The Islamic calendar is a lunar-based calendar. In the ninth month of the lunar calendar, all Muslims are expected to fast from dawn to dusk for a period of 30 days. The period of the fast is called Ramadan and this year it began on Thursday, July 19, and it just ended on Saturday, August 18, 2012.. If there is a reason to delay the fast, as in the case of an Olympic competition, you can begin counting Ramadan after the event. Children, the elderly and infirmed, pregnant women, breastfeeding mothers and even certain travelers are exempt from the fast. Each day during the fast, no water, gum, food or beverages are allowed. You can eat food before sunrise and after sunset. The daily pre-fast meal is called the suhur and typically includes breakfast foods (though it can include a wider variety of choices) and the post-sunset dinner or iftar starts with dates or a beverage (milk, water) and then includes typical dinner foods. You can also snack after dinner to help you replace the calories you did not consume during the day. Obviously, choosing less processed nutrient dense whole foods for the suhur and iftar can help sustain you more comfortably during the daily fast period. Once the 30 day period of Ramadan is over, you can resume regular eating habits resume.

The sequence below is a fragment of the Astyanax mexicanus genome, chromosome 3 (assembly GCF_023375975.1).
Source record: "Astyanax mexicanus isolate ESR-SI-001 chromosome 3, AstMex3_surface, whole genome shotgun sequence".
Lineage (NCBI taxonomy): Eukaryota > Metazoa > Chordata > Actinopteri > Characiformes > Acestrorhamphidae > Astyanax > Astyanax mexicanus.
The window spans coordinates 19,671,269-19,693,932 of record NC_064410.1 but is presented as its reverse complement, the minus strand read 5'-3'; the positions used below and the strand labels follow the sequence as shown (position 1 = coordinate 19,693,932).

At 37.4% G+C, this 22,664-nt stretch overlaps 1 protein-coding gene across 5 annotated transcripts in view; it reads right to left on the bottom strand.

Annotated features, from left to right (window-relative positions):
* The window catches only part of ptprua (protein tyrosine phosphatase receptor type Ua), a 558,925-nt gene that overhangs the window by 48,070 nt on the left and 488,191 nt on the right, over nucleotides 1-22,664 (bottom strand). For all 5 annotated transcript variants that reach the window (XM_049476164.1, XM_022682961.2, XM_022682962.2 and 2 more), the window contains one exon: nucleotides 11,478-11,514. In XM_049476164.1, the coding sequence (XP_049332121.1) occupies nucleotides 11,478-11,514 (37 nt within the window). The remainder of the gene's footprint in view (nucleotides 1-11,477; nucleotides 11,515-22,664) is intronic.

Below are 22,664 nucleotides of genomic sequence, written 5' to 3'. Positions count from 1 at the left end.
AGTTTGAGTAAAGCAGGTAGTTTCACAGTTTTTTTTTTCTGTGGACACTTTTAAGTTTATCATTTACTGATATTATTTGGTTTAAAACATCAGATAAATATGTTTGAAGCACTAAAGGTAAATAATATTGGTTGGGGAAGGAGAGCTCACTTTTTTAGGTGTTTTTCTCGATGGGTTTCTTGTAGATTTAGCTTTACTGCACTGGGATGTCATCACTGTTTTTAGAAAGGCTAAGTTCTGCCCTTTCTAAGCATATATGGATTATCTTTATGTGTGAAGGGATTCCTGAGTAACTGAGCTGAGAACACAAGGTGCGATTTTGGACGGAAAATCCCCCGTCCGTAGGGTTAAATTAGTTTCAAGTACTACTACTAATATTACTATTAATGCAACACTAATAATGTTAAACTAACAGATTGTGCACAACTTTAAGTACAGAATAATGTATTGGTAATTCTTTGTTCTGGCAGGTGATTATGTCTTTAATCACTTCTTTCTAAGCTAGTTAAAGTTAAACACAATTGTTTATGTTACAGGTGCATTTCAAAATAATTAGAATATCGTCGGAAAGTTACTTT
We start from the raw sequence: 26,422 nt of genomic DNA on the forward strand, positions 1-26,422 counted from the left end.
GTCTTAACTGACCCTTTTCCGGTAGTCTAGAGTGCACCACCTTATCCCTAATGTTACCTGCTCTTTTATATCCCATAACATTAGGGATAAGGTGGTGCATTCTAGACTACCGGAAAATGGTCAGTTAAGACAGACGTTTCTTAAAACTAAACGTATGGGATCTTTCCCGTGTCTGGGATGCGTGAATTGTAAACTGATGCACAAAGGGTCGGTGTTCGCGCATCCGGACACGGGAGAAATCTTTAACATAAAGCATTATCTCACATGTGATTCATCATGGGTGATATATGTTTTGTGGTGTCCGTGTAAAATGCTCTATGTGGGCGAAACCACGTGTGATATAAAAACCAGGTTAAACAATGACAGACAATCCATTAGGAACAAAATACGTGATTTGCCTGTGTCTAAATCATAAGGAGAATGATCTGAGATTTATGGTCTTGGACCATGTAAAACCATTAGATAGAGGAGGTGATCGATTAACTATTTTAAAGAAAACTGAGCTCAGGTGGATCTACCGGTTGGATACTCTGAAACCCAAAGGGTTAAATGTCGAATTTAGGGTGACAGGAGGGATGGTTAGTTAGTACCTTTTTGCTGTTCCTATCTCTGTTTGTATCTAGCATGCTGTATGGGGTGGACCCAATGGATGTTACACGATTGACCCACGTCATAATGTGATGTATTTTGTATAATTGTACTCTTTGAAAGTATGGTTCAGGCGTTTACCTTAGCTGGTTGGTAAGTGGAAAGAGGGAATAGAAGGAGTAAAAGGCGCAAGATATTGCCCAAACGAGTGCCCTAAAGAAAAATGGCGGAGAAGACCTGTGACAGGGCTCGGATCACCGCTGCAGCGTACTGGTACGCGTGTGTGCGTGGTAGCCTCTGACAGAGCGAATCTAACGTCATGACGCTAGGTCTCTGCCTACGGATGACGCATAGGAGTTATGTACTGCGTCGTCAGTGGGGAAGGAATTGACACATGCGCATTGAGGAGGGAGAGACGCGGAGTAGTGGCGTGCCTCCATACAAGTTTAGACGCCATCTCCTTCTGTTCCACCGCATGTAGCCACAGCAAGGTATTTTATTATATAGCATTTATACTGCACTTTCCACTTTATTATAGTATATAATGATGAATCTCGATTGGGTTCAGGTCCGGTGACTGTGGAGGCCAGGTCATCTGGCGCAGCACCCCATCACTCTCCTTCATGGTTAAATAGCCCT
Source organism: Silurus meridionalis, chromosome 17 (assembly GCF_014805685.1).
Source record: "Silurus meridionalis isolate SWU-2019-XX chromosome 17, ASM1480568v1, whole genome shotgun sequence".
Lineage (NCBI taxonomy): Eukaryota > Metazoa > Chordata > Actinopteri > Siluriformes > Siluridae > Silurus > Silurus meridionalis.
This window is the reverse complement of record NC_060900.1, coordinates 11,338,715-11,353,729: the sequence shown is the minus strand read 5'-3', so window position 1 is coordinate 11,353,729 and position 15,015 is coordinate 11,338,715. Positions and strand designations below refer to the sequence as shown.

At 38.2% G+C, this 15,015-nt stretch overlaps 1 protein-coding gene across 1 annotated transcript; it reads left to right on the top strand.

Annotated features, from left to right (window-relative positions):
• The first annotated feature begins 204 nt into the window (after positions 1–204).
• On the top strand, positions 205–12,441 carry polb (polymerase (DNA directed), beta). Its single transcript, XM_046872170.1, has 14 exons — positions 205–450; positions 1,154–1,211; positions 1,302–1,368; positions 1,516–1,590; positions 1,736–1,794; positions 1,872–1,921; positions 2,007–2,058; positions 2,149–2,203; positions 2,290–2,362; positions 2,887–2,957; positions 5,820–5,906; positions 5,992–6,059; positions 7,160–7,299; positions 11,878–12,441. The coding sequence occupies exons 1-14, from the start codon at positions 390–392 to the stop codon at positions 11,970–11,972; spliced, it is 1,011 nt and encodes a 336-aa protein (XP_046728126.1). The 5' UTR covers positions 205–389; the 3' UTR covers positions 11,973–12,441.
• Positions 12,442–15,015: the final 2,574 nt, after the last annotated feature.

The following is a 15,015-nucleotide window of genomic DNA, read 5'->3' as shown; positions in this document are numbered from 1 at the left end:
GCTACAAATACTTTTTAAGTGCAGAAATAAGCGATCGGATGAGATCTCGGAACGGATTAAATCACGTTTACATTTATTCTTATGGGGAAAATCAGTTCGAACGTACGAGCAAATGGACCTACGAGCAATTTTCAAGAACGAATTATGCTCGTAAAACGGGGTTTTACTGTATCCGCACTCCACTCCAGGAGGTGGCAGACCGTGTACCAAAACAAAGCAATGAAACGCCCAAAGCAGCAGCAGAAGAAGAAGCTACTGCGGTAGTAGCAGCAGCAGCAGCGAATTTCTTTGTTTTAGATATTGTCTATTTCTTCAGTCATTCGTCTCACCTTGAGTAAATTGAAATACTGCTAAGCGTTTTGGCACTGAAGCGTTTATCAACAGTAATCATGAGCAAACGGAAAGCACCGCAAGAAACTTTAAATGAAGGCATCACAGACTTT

So how can one possibly gain weight during a 30 day fast? Packing on pounds during a prolonged fast is no surprise to this nutritionist, because I often encounter "dieters" who go all day without eating and then have a four hour food fest once home, turning dinner into the never-ending evening meal!! Muslims who gain weight during the Ramadan often overeat during the predawn meal, and also consume too many calories at night. Food choices often include heavy, creamy foods. Not surprisingly, physical activity is limited during the fast, and the addition of an afternoon nap can set the stage for a very sedentary 30 day period. Take the limited exercise plus a reduced metabolic rate because of the fast itself, add in gargantuan-sized meals consumed early in the morning and late at night, and you’ve got the perfect formula for a ten pound or more weight gain. Not surprisingly, many Egyptian women who are already overweight gain extra weight during the month of Ramadan.
Some nutrition experts have now credited the Ramadan, with its high consumption of fatty and sweet foods and lack of exercise as the basis for sudden and swift weight gain for many Muslims. A person who observes the Ramadan should try to eat simple foods like fruits and vegetables, portion-controlled whole grains, yogurts, eggs, lentils and other non-meat based dishes as the primary base of the suhur and iftar meals. Water and unsweetened teas should be the primary beverages. Getting at least 7 hours of sleep and walking after each large meal would also help to curb possible weight gain. You now have a whole year to contemplate a healthier, more calorie-conscious approach to Ramadan.